-Antibacterial and antimicrobial cleaning products are no better at eliminating bacteria than cheaper plain soaps, detergents and warm water.
      -Avoid using antibacterial and antimicrobial cleaning products unless you have a specific medical reason and have been advised to do so by your doctor.

      Note this was pre-Covid19, and different circumstances (and advice) now exist.

  • If I am the only person to touch / use my phone, I'm going to be ok aren't I?

    It's like self-quarantining; you build a little bubble in your surroundings and as long as you stay within your bubble your are ok.

    • +3

      Only if your hands, face and wherever your place your phone are always 100% clean.

      • RIP toilet cleaners.

    • +1

      Talking like you've never scrolled on the dump

      • Never. And obviously normal hygiene applies.

    • +1

      Open doors with your feet or use automatic doors only and basically be the only person to touch your groceries or use gloves and yeah you should be ok I would assume.

      Just take a shower daily and make sure to soap yourself as soap breaks up the cell membrane or something of the virus which makes it vulnerable and exposed and kills it (the corona virus).

      That is why they say to wash your hands with soap for more than 20 seconds as it takes that amount of time to break up the cell wall of the virus or something which completely removes it from your skin surface.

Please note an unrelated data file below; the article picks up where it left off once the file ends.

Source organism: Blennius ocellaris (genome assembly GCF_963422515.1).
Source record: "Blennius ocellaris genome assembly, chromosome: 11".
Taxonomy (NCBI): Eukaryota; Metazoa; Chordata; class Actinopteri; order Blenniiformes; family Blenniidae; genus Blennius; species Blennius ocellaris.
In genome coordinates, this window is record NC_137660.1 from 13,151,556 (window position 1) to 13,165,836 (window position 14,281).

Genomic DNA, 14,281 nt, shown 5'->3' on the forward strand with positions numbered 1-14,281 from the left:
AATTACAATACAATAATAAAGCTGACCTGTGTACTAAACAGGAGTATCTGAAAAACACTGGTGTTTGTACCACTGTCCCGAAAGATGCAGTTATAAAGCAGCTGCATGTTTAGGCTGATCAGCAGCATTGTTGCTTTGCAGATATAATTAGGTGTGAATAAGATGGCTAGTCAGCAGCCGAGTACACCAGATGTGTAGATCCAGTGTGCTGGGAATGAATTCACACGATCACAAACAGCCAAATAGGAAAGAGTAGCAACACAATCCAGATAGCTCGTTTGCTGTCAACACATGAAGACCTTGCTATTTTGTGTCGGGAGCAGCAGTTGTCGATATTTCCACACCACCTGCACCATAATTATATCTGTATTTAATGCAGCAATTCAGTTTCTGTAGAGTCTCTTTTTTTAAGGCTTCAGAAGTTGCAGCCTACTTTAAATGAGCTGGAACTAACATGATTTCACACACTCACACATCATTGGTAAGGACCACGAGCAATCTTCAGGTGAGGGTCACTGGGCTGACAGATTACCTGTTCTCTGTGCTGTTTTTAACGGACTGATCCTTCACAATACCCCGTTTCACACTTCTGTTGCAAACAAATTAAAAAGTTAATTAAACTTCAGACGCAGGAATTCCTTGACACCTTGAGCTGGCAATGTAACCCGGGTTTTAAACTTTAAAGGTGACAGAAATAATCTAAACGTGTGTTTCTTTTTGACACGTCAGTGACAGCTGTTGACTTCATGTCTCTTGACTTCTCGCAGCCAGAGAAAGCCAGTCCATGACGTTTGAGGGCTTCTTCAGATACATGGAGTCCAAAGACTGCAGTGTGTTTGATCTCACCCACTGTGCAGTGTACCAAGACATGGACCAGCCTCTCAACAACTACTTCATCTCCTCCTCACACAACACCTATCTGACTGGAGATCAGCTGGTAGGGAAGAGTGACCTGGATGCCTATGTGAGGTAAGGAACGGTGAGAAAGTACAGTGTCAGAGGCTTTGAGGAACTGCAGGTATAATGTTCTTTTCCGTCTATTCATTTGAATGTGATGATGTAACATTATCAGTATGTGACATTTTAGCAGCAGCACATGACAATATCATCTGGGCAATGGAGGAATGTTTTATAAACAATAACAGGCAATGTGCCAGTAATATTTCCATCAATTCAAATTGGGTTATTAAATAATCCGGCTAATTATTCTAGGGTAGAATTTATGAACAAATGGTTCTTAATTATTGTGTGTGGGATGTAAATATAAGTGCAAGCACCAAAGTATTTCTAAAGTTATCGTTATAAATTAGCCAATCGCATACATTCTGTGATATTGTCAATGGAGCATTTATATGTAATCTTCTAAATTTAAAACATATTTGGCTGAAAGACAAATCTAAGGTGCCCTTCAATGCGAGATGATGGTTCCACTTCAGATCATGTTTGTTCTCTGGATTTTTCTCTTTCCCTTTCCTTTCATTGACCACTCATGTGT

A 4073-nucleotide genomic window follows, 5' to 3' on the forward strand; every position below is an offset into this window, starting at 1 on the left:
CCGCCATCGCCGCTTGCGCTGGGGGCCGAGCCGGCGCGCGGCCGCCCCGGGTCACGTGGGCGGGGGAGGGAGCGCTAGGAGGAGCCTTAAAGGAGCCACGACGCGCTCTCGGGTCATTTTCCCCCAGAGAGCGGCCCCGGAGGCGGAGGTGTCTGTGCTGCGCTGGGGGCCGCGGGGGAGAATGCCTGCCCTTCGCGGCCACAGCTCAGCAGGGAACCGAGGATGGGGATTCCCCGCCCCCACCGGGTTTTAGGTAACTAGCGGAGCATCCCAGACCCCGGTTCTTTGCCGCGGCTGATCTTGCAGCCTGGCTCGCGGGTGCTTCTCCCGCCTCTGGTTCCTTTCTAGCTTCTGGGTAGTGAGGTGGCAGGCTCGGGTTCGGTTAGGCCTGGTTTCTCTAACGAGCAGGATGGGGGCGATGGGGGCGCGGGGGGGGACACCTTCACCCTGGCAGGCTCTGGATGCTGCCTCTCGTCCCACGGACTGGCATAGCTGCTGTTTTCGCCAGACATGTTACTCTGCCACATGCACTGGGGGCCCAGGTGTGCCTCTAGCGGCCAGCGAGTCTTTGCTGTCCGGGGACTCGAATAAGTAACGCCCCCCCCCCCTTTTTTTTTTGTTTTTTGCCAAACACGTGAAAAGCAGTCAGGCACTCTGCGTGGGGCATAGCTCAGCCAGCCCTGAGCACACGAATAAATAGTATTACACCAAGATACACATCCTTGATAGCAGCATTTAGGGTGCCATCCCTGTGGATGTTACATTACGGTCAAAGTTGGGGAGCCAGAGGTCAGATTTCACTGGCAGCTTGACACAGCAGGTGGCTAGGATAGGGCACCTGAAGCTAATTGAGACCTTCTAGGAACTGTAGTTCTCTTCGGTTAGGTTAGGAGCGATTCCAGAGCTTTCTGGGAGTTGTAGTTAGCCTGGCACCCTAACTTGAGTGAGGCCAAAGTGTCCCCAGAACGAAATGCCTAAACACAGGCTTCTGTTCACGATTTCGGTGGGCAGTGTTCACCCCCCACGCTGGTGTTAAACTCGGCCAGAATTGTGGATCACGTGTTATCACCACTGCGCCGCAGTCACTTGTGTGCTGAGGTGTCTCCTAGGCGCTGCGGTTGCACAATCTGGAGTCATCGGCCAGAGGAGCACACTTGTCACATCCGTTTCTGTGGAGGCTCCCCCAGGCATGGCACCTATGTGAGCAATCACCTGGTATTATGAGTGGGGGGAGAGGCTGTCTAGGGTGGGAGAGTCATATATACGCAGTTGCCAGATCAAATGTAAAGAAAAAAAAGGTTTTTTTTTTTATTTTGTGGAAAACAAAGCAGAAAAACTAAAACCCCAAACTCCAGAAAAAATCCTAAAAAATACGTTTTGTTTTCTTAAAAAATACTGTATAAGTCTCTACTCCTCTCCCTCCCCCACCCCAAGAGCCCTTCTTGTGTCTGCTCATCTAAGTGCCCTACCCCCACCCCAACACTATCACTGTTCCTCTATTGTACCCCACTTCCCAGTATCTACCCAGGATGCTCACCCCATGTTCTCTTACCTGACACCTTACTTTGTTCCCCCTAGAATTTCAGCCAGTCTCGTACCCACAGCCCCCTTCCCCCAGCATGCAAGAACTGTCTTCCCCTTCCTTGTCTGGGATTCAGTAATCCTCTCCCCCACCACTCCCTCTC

• 'shower daily' I guess I could bump it up to weekly…? Will that do?

  • +2

    Just put your phone in the washing machine, then it will also smell good.

    • Do I need special cellphone tide pods, or will the normal ones suffice?

      • +2

        unfortunately the normal ones will install McAfee and AVG software so there isn't any other choice

  • +2

    I used to wash an old xperia screen with isopropyl, it eventually got in the gap and made the screen lift from dissolving the adhesive. I was spraying it on, i'd recommend using a tissues with the sanitiser on it to wipe the phone and not covering the phone in the sanitiser.

  • +1

    I lick my phone screen and then wipe with microfiber cloth.

    Good old spit shine.

    • If corona virus was in the same environment as HIV and AIDS who would win or do they work with each other like a combined joint force type acquisition.

  • +1

    This is the most Bandwagon catalog if I ever saw one.

  • Hand sanitiser wiped on my screen protector works just fine

  • The Aldi special made it into the news as well:

  • +1

    Crap, doesn't work, misleading claims.